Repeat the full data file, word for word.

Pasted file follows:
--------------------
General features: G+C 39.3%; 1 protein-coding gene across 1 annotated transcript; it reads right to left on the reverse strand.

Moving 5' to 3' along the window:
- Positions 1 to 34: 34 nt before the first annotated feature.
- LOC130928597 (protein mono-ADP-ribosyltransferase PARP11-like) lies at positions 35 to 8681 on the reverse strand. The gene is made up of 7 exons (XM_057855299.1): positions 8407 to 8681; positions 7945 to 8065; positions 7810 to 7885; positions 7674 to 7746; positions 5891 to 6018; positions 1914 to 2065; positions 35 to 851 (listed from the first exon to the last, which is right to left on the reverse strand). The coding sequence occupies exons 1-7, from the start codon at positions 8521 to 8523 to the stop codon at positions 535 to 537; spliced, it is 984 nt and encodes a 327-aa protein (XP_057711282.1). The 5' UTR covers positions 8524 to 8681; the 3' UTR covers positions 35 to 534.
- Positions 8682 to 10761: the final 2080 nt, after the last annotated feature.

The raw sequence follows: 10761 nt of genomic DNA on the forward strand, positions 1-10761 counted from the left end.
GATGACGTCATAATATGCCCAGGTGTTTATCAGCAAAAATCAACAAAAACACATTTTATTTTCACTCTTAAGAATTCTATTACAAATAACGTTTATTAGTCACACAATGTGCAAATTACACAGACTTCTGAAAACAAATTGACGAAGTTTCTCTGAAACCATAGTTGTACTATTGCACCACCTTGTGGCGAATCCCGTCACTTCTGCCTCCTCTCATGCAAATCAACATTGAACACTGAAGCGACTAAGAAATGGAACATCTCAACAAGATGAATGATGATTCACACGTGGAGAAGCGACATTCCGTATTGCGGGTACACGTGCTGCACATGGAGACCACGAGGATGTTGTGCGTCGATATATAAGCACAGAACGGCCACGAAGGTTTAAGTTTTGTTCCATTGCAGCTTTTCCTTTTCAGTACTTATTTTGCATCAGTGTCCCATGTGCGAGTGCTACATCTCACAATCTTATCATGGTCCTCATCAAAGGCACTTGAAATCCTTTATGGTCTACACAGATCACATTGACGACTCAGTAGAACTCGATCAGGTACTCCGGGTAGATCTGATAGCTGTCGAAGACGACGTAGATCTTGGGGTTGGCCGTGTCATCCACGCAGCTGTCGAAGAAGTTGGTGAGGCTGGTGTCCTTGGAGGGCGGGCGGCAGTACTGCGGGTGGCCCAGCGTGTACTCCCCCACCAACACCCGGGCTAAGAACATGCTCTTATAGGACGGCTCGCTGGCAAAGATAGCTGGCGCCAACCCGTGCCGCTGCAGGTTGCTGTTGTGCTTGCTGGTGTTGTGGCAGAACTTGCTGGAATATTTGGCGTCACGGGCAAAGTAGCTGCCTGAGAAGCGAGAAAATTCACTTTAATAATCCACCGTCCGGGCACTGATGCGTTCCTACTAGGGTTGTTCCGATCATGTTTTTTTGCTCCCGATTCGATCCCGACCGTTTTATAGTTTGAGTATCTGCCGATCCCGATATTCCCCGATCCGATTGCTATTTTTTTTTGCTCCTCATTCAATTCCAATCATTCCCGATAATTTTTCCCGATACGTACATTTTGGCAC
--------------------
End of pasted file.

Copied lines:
General features: G+C 39.3%; 1 protein-coding gene across 1 annotated transcript; it reads right to left on the reverse strand.

Moving 5' to 3' along the window:
- Positions 1 to 34: 34 nt before the first annotated feature.
- LOC130928597 (protein mono-ADP-ribosyltransferase PARP11-like) lies at positions 35 to 8681 on the reverse strand. The gene is made up of 7 exons (XM_057855299.1): positions 8407 to 8681; positions 7945 to 8065; positions 7810 to 7885; positions 7674 to 7746; positions 5891 to 6018; positions 1914 to 2065; positions 35 to 851 (listed from the first exon to the last, which is right to left on the reverse strand). The coding sequence occupies exons 1-7, from the start codon at positions 8521 to 8523 to the stop codon at positions 535 to 537; spliced, it is 984 nt and encodes a 327-aa protein (XP_057711282.1). The 5' UTR covers positions 8524 to 8681; the 3' UTR covers positions 35 to 534.
- Positions 8682 to 10761: the final 2080 nt, after the last annotated feature.

The raw sequence follows: 10761 nt of genomic DNA on the forward strand, positions 1-10761 counted from the left end.
GATGACGTCATAATATGCCCAGGTGTTTATCAGCAAAAATCAACAAAAACACATTTTATTTTCACTCTTAAGAATTCTATTACAAATAACGTTTATTAGTCACACAATGTGCAAATTACACAGACTTCTGAAAACAAATTGACGAAGTTTCTCTGAAACCATAGTTGTACTATTGCACCACCTTGTGGCGAATCCCGTCACTTCTGCCTCCTCTCATGCAAATCAACATTGAACACTGAAGCGACTAAGAAATGGAACATCTCAACAAGATGAATGATGATTCACACGTGGAGAAGCGACATTCCGTATTGCGGGTACACGTGCTGCACATGGAGACCACGAGGATGTTGTGCGTCGATATATAAGCACAGAACGGCCACGAAGGTTTAAGTTTTGTTCCATTGCAGCTTTTCCTTTTCAGTACTTATTTTGCATCAGTGTCCCATGTGCGAGTGCTACATCTCACAATCTTATCATGGTCCTCATCAAAGGCACTTGAAATCCTTTATGGTCTACACAGATCACATTGACGACTCAGTAGAACTCGATCAGGTACTCCGGGTAGATCTGATAGCTGTCGAAGACGACGTAGATCTTGGGGTTGGCCGTGTCATCCACGCAGCTGTCGAAGAAGTTGGTGAGGCTGGTGTCCTTGGAGGGCGGGCGGCAGTACTGCGGGTGGCCCAGCGTGTACTCCCCCACCAACACCCGGGCTAAGAACATGCTCTTATAGGACGGCTCGCTGGCAAAGATAGCTGGCGCCAACCCGTGCCGCTGCAGGTTGCTGTTGTGCTTGCTGGTGTTGTGGCAGAACTTGCTGGAATATTTGGCGTCACGGGCAAAGTAGCTGCCTGAGAAGCGAGAAAATTCACTTTAATAATCCACCGTCCGGGCACTGATGCGTTCCTACTAGGGTTGTTCCGATCATGTTTTTTTGCTCCCGATTCGATCCCGACCGTTTTATAGTTTGAGTATCTGCCGATCCCGATATTCCCCGATCCGATTGCTATTTTTTTTTGCTCCTCATTCAATTCCAATCATTCCCGATAATTTTTCCCGATACGTACATTTTGGCAC